Tangled Vines: Q&A with Frances Dinkelspiel

Scribbles to Novels celebrates the power of written word while raising funds to support Jumpstart programming. Our San Francisco Scribbles to Novels gala has an exciting theme this year: the behind-the-vines tales of the Northern California wine industry. We are pleased to feature Frances Dinkelspiel and her book, Tangled Vines: Greed, Murder, Obsession and an Arsonist in the Vineyards of California, at the center of this wine-themed event. For today’s blog, we had the privilege of sitting down with Frances to learn more about how she came to write this intriguing book, and how the power of the written word has influenced her own life.

What inspired you to write to Tangled Vines?

Two things: I learned that [a 2005 warehouse fire in Vallejo, CA] not only destroyed 4.5 million bottles of fine California wine worth $250 million, but also ruined 175 bottles of port made in 1875 in Southern California by my great-great-grandfather. I wanted to explore what was lost, both by the winemakers and my family. What is the value of wine? Why do humans worship it? When I was pondering those questions I got a collect call from Mark Anderson, the man who was charged – and eventually convicted – of arson for the 2005 fire. We struck up a relationship carried out in letters, phone calls, jail visits and court hearings. I realized I could write a book that examined Anderson’s crime, explored why he set the fire, and use the history of the 1875 port to discuss the history of California.

What is your favorite part of the creative process?

I love doing historical research. Put me in a library like UC Berkeley’s Bancroft Library or LA’s Huntington Library and lock the doors. I would be happy never to leave. I also love weaving historical facts into a narrative that people want to read.

Growing up, did you always know you wanted to be a writer?

No. I never thought about being a writer! I was a reader. Books were my best friends and I read wherever I could – in the car, in bed, under the covers with a flashlight when I was supposed to be asleep, at the table when I could get away with it. When I finally decided to write a book after years of being a journalist, I realized I loved stories and storytelling.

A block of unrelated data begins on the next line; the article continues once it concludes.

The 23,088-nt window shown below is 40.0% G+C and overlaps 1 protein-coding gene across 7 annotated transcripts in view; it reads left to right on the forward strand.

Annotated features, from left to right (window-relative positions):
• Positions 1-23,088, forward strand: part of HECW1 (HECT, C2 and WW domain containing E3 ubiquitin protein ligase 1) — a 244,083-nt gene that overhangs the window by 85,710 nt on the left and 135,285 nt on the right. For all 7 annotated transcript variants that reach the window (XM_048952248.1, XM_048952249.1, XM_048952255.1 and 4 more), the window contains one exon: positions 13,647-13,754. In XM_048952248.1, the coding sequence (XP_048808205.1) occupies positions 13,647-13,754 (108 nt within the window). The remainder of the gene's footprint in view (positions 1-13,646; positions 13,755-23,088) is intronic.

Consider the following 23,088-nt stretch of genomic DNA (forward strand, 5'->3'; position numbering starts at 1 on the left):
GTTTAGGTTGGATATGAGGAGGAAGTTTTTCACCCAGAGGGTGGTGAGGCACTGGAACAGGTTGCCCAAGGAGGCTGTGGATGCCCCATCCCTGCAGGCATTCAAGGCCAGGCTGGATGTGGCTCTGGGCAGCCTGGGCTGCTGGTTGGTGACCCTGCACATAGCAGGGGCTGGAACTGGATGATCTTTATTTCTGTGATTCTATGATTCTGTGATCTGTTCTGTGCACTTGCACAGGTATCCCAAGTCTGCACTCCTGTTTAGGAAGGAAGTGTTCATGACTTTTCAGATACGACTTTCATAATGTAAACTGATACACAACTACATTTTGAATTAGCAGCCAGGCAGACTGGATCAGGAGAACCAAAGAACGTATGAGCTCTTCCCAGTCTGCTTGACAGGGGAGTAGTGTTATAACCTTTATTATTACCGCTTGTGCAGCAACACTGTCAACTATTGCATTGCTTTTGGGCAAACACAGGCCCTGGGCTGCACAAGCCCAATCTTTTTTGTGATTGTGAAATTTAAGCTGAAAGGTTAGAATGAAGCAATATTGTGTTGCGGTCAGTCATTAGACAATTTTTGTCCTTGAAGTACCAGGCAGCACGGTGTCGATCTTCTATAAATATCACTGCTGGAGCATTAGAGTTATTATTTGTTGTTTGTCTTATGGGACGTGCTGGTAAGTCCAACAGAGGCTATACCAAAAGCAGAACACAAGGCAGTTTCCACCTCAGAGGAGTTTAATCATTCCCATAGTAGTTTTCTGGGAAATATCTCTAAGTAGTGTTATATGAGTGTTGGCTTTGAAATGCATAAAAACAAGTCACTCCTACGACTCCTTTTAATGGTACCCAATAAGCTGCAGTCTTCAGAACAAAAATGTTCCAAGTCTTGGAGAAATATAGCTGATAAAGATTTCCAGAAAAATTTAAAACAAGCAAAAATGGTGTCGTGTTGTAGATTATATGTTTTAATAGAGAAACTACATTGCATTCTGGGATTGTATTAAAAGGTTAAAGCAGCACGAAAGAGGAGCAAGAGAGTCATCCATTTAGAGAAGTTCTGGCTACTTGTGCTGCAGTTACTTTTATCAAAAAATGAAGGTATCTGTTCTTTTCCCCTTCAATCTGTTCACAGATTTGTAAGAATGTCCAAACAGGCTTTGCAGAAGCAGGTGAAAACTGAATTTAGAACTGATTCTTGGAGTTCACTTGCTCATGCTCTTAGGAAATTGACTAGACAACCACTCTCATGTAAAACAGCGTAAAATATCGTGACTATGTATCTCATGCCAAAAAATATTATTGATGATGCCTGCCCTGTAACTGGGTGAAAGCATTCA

Did you have a teacher or other mentor who inspired you to become a journalist?

Not really. I decided to become a journalist when I realized that it was an occupation that would let me talk to people and ask them questions. Being a reporter is a license to be up close to events and people who are changing society. I couldn’t think of anything more fun. I still feel that way after 30 years of reporting.

At Jumpstart, storybooks offer a way to connect with preschoolers, and to build their language and literacy skills, helping prepare them for kindergarten. Did you often read with your daughters when they were growing up?

Yes! My husband I read to our daughters every night. It was one of our favorite rituals. There is something so special and powerful about curling up with your child and sharing the gift of words. Of course, we read to them during the day, too.

What was your favorite book to read with your daughters when they were children?

There were many: Your Mama is a Llama by Deborah Guarino with illustrations by Steven Kellogg; The Big Orange Splot by Daniel Pinkwater; Weslandia by Paul Fleischman with illustrations by Kevin Hawke. We read them over and over and my daughters still remember them fondly!

What was your favorite book when you were growing up?

I loved Laura Ingalls Wilder’s Little House series. I read and reread them. I identified with brown-haired Laura rather than blonde-haired Mary, particularly since she was always getting into a little trouble, like me. I think one reason I am fascinated today with the history of the West harkens back to my enjoyment of those books with their tales of the Ingalls family’s search for a home.


Join us for Scribbles to Novels at Dogpatch WineWorks in San Francisco on April 27 to meet Frances Dinkelspiel and learn more about Tangled Vines. The wine-filled evening features tastes of local wines, a seated dinner, and a chance to learn more about Jumpstart and the work we do serving children and communities in Northern California. Reserve your ticket or table today.

 

Together, we can help all children build the key language and literacy skills they need to take on the world.

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